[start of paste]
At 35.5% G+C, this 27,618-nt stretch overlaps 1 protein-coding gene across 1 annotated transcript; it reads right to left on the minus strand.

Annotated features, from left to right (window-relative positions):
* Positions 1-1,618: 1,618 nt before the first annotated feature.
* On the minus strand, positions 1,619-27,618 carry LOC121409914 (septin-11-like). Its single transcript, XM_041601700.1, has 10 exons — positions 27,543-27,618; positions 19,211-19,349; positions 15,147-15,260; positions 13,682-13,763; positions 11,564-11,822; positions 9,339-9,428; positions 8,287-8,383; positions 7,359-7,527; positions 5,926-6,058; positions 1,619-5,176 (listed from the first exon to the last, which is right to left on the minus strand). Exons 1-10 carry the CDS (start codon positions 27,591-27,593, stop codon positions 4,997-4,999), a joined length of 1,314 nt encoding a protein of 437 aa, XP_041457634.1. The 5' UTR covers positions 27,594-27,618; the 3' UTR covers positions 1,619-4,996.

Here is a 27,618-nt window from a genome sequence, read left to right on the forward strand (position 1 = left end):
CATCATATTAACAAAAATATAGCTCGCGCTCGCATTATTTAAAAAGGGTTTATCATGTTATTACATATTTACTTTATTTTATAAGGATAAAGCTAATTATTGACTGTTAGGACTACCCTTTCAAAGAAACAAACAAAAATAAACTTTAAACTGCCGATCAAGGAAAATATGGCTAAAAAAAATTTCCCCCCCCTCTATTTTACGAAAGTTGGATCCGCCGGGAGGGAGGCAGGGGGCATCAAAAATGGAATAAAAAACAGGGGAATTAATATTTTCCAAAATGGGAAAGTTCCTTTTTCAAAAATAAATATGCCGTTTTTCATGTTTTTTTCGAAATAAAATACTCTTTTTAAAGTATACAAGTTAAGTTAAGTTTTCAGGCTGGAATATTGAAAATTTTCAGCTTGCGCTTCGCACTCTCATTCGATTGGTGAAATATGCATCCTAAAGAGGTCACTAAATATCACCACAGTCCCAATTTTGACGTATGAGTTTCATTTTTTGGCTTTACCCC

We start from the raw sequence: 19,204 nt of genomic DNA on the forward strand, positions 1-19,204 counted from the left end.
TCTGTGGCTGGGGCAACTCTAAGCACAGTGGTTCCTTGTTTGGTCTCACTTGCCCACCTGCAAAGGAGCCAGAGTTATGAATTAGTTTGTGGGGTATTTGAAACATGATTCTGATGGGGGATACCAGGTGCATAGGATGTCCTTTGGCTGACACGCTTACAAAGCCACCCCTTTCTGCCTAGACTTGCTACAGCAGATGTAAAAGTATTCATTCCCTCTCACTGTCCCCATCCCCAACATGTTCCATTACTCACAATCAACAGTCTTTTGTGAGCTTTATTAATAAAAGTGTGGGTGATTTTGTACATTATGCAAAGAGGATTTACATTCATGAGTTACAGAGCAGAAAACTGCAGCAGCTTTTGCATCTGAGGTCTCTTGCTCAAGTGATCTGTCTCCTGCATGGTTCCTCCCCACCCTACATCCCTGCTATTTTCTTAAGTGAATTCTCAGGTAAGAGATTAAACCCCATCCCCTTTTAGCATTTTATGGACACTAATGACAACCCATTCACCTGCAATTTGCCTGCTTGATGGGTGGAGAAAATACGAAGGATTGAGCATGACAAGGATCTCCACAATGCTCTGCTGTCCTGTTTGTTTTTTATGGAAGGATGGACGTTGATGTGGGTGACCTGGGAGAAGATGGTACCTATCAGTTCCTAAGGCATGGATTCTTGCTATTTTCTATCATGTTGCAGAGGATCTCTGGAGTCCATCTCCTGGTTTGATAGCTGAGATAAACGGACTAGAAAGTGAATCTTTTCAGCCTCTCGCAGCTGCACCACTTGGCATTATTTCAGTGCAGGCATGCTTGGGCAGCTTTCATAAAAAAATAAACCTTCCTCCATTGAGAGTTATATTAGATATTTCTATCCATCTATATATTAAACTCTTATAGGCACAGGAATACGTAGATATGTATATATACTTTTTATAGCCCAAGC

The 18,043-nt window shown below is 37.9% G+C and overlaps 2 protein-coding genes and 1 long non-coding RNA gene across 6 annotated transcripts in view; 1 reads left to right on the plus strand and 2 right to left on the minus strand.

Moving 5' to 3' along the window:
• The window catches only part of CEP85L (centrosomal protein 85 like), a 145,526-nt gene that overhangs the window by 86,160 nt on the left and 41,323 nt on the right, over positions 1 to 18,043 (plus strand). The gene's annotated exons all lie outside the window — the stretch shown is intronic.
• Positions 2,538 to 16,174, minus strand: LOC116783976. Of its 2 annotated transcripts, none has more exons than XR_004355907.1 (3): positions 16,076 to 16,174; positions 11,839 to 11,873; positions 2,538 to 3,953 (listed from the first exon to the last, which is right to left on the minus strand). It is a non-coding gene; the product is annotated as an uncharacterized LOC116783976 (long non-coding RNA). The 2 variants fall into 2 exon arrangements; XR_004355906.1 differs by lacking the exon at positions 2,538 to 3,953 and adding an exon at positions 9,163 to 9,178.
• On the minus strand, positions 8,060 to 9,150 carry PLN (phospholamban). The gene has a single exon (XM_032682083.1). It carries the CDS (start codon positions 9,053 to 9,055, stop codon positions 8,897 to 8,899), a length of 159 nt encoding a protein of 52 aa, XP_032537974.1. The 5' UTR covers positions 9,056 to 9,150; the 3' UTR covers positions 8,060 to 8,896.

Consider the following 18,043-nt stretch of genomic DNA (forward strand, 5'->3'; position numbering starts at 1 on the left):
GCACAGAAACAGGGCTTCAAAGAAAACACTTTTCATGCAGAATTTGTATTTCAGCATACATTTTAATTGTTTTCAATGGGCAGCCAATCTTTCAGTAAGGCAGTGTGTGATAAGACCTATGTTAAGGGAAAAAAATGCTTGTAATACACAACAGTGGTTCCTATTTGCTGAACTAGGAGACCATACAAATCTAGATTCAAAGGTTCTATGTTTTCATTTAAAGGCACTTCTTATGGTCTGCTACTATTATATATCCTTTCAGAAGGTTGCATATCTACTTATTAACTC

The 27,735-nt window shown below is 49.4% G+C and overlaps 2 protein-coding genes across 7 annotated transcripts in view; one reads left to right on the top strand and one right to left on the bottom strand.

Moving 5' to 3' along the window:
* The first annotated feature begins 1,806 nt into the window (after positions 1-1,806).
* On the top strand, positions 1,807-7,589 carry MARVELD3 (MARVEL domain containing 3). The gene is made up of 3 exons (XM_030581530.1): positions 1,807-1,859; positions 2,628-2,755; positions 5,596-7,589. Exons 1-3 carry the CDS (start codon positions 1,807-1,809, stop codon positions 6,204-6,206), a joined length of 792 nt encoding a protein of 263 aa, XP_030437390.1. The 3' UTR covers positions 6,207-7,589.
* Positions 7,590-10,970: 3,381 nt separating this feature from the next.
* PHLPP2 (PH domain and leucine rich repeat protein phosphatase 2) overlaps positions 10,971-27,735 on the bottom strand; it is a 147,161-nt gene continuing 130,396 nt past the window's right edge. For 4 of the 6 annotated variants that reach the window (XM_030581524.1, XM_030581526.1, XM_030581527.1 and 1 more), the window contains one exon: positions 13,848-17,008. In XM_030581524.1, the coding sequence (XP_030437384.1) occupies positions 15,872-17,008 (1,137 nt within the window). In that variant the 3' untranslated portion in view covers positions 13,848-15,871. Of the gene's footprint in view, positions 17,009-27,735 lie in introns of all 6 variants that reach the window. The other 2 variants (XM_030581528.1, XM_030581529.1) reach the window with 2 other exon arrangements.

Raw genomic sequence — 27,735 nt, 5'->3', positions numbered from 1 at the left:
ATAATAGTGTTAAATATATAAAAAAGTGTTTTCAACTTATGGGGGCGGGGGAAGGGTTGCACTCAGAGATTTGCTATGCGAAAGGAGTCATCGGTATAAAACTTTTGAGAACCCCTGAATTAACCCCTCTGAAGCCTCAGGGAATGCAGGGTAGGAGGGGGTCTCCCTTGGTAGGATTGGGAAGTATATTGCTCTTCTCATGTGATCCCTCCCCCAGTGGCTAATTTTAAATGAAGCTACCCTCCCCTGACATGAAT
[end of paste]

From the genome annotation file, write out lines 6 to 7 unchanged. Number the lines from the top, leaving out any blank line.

CATCATATTAACAAAAATATAGCTCGCGCTCGCATTATTTAAAAAGGGTTTATCATGTTATTACATATTTACTTTATTTTATAAGGATAAAGCTAATTATTGACTGTTAGGACTACCCTTTCAAAGAAACAAACAAAAATAAACTTTAAACTGCCGATCAAGGAAAATATGGCTAAAAAAAATTTCCCCCCCCTCTATTTTACGAAAGTTGGATCCGCCGGGAGGGAGGCAGGGGGCATCAAAAATGGAATAAAAAACAGGGGAATTAATATTTTCCAAAATGGGAAAGTTCCTTTTTCAAAAATAAATATGCCGTTTTTCATGTTTTTTTCGAAATAAAATACTCTTTTTAAAGTATACAAGTTAAGTTAAGTTTTCAGGCTGGAATATTGAAAATTTTCAGCTTGCGCTTCGCACTCTCATTCGATTGGTGAAATATGCATCCTAAAGAGGTCACTAAATATCACCACAGTCCCAATTTTGACGTATGAGTTTCATTTTTTGGCTTTACCCC

We start from the raw sequence: 19,204 nt of genomic DNA on the forward strand, positions 1-19,204 counted from the left end.